President George W. Bush and British Prime Minister Gordon Brown just completed two days of talks at the Camp David presidential retreat. This isolated mountain retreat, named for President Dwight D. Eisenhower's grandson, is located 100 kilometers north of Washington, DC.  81 hectares in area, it is reserved for the private use of the President of the United States. Press access to the resort is tightly restricted, except for the occasional photo opportunity. VOA's George Dwyer was able to speak with some area residents who live in the shadow of Camp David to discuss its effect on their communities.

Camp David has served U.S. presidents and their families as a summer hideaway since 1942 -- offering a cool mountain respite from the sometimes-stifling summer heat of Washington, D.C.  But Camp David is also used at other times of the year, as a uniquely private place for both business and relaxation.

"Camp David is an isolated area. Tourists cannot get close to it, it is fenced off (and) there is a large amount of government property there,? says Presidential historian Michael Barrone. He says the camp's isolation also makes it an ideal location for hosting foreign leaders and staging, sometimes, intensive negotiations as well.

"President George W. Bush has hosted foreign leaders there --P rime Minister Tony Blair of Britain, who's just recently retired as Prime Minister, and several others have gone up there. And President Jimmy Carter conducted negotiations at Camp David with Israeli Prime Minister Menachem Begin, and Egyptian president Anwar Sadat, and they reached an agreement known as the Camp David Accords in 1978, I believe it was."

And 87-year-old George Wireman of Thurmont, Maryland, the community closest to the camp, was here when it happened. "When Carter brought Begin and Sadat, then I realized, hey, we have really got something here in Thurmont we can be proud of."

Wireman is a local historian in Thurmont. He recently shared these images from his scrapbook about the Presidential retreat. He also shared his memories of the local institution known here as "Cozy." "You know the amazing thing about Cozy was the fact that it became headquarters for the news media. They would follow the President when he headed for Camp David but Cozy is as far as they would get."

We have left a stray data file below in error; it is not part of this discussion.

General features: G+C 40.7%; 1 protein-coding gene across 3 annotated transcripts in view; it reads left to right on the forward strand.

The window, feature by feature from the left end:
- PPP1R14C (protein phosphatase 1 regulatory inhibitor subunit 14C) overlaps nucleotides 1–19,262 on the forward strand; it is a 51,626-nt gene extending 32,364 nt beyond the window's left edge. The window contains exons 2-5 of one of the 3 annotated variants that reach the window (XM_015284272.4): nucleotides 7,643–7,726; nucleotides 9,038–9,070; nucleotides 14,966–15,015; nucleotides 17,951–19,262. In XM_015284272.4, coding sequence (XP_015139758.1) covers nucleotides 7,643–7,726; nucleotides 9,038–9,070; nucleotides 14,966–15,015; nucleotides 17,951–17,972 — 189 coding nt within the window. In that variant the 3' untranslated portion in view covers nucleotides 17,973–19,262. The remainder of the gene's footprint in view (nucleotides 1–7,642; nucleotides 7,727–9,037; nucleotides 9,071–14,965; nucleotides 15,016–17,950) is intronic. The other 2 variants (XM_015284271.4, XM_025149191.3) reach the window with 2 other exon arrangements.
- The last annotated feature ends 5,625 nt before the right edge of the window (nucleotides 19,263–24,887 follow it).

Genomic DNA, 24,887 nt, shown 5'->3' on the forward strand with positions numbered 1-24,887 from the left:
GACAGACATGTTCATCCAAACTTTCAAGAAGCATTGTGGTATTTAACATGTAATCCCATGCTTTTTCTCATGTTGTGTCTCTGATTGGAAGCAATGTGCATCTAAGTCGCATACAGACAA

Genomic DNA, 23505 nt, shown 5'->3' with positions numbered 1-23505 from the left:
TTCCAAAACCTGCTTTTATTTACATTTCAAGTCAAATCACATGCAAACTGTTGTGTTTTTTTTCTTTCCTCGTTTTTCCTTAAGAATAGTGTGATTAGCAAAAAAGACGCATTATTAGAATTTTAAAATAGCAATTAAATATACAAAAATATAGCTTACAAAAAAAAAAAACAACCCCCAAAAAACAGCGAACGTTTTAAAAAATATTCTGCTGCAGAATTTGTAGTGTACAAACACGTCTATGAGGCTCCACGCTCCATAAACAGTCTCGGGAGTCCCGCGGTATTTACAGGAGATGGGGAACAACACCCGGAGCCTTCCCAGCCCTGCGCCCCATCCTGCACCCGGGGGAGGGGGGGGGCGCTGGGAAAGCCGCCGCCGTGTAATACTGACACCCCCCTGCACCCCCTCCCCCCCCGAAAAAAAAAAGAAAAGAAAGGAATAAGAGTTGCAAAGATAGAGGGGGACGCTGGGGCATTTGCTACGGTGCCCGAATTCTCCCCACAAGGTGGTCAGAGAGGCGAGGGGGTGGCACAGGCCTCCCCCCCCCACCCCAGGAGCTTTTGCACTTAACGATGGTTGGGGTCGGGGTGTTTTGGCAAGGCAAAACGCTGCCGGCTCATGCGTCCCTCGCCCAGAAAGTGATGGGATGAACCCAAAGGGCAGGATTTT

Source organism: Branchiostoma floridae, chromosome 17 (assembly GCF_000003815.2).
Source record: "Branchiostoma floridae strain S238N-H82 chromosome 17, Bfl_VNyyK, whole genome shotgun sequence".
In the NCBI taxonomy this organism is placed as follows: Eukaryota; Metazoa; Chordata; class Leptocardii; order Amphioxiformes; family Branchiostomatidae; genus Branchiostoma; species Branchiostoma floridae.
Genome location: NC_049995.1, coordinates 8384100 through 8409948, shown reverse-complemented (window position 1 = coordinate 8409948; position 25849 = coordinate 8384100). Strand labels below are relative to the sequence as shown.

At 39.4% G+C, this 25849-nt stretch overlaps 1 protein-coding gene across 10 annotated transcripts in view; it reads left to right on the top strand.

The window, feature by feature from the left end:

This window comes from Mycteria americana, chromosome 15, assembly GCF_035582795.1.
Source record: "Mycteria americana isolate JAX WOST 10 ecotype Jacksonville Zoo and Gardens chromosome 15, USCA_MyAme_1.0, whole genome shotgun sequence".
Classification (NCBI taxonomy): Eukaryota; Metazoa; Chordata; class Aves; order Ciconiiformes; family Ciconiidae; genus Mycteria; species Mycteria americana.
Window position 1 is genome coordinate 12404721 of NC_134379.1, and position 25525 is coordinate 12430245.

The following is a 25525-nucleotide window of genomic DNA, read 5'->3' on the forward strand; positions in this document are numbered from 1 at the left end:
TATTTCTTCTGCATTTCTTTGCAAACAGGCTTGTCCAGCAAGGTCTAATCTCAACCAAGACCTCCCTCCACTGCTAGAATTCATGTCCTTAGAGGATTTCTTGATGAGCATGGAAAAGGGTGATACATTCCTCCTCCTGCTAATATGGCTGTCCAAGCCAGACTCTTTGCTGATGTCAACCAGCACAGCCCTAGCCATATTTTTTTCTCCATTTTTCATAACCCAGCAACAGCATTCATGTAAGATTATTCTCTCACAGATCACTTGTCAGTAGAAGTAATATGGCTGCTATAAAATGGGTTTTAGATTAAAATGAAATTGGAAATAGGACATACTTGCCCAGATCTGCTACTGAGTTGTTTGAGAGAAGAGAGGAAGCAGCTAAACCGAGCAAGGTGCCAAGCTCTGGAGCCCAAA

Cozy is a resort complex just 10 kilometers from Camp David. Less exclusive than its more famous neighbor, it is still about as close as most people will ever get to experience Camp David itself. There is even a Camp David Museum.

Vickie Grinder is Cozy's general manager. She spoke about the items on display. "All of the articles and pictures that you see in the Camp David museum have been donated to Cozy. They have all been donated by the reporters who have stayed with us over the years."

News clippings and photographs of American Presidents going back to Franklin Roosevelt in 1942 are a reminder of Thurmont's special status in the shadow of history.

Grinder adds, "It is a pride when you go somewhere and people say:
'Well, where is Thurmont, Maryland?'
'Never heard of it.'   
'Well, have you ever heard of Camp David, the presidential retreat?'          
'Oh yes.'
And then that puts us on the map."

Wireman says he is proud and thankful, "But one thing I am very thankful for and that is the community of Thurmont realizes the importance of Camp David that it is a place for the president to go in private and relax. We have never, in any way, shape or form commercialized on that idea. And that goes good with me -- being the town historian."

Sometimes stories of what happens up on the mountain retreat known as Camp David find their way into headlines and history books. But much of what is known about Camp David comes from the local people here who are its neighbors.